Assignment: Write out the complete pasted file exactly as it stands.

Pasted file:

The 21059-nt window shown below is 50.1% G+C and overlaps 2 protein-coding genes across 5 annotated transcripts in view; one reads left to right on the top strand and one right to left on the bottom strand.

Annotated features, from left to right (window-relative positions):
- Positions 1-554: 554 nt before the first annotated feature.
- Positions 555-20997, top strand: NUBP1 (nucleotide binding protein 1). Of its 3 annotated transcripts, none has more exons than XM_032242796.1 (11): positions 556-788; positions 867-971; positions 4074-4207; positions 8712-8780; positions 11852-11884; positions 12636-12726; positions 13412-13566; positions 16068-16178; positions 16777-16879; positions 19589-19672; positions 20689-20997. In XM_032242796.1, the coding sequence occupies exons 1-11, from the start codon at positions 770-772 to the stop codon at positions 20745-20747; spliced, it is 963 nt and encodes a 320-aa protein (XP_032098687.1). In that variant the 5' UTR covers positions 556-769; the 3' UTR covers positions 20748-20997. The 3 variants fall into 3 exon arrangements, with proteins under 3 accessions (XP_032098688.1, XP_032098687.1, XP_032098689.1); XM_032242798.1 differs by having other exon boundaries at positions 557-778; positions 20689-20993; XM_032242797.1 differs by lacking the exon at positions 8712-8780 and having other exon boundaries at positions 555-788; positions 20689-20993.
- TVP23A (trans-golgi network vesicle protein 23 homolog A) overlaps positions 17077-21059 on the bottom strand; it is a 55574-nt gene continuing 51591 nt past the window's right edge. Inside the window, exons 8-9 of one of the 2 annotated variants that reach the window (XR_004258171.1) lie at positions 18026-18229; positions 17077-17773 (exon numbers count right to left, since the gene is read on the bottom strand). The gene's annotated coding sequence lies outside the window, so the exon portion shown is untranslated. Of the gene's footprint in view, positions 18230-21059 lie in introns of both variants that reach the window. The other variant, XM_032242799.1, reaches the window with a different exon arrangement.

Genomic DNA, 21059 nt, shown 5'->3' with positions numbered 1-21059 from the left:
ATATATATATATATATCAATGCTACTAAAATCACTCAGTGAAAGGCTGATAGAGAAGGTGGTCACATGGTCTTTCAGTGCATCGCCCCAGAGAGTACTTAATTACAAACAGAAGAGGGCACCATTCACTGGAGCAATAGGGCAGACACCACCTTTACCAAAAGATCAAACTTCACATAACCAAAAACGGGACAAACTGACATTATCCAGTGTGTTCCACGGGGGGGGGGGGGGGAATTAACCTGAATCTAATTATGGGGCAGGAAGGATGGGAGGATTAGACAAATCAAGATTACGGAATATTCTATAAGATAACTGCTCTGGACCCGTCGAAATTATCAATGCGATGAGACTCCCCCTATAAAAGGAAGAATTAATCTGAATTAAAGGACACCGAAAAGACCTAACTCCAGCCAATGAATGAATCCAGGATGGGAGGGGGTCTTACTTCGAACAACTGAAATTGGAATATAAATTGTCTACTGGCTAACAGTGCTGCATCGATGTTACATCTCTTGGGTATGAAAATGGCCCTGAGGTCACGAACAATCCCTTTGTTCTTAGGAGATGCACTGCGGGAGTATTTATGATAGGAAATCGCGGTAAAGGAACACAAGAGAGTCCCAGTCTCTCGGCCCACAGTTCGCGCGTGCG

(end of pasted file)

The 21059-nt window shown below is 50.1% G+C and overlaps 2 protein-coding genes across 5 annotated transcripts in view; one reads left to right on the top strand and one right to left on the bottom strand.

Annotated features, from left to right (window-relative positions):
- Positions 1-554: 554 nt before the first annotated feature.
- Positions 555-20997, top strand: NUBP1 (nucleotide binding protein 1). Of its 3 annotated transcripts, none has more exons than XM_032242796.1 (11): positions 556-788; positions 867-971; positions 4074-4207; positions 8712-8780; positions 11852-11884; positions 12636-12726; positions 13412-13566; positions 16068-16178; positions 16777-16879; positions 19589-19672; positions 20689-20997. In XM_032242796.1, the coding sequence occupies exons 1-11, from the start codon at positions 770-772 to the stop codon at positions 20745-20747; spliced, it is 963 nt and encodes a 320-aa protein (XP_032098687.1). In that variant the 5' UTR covers positions 556-769; the 3' UTR covers positions 20748-20997. The 3 variants fall into 3 exon arrangements, with proteins under 3 accessions (XP_032098688.1, XP_032098687.1, XP_032098689.1); XM_032242798.1 differs by having other exon boundaries at positions 557-778; positions 20689-20993; XM_032242797.1 differs by lacking the exon at positions 8712-8780 and having other exon boundaries at positions 555-788; positions 20689-20993.
- TVP23A (trans-golgi network vesicle protein 23 homolog A) overlaps positions 17077-21059 on the bottom strand; it is a 55574-nt gene continuing 51591 nt past the window's right edge. Inside the window, exons 8-9 of one of the 2 annotated variants that reach the window (XR_004258171.1) lie at positions 18026-18229; positions 17077-17773 (exon numbers count right to left, since the gene is read on the bottom strand). The gene's annotated coding sequence lies outside the window, so the exon portion shown is untranslated. Of the gene's footprint in view, positions 18230-21059 lie in introns of both variants that reach the window. The other variant, XM_032242799.1, reaches the window with a different exon arrangement.

Genomic DNA, 21059 nt, shown 5'->3' with positions numbered 1-21059 from the left:
ATATATATATATATATCAATGCTACTAAAATCACTCAGTGAAAGGCTGATAGAGAAGGTGGTCACATGGTCTTTCAGTGCATCGCCCCAGAGAGTACTTAATTACAAACAGAAGAGGGCACCATTCACTGGAGCAATAGGGCAGACACCACCTTTACCAAAAGATCAAACTTCACATAACCAAAAACGGGACAAACTGACATTATCCAGTGTGTTCCACGGGGGGGGGGGGGGGAATTAACCTGAATCTAATTATGGGGCAGGAAGGATGGGAGGATTAGACAAATCAAGATTACGGAATATTCTATAAGATAACTGCTCTGGACCCGTCGAAATTATCAATGCGATGAGACTCCCCCTATAAAAGGAAGAATTAATCTGAATTAAAGGACACCGAAAAGACCTAACTCCAGCCAATGAATGAATCCAGGATGGGAGGGGGTCTTACTTCGAACAACTGAAATTGGAATATAAATTGTCTACTGGCTAACAGTGCTGCATCGATGTTACATCTCTTGGGTATGAAAATGGCCCTGAGGTCACGAACAATCCCTTTGTTCTTAGGAGATGCACTGCGGGAGTATTTATGATAGGAAATCGCGGTAAAGGAACACAAGAGAGTCCCAGTCTCTCGGCCCACAGTTCGCGCGTGCG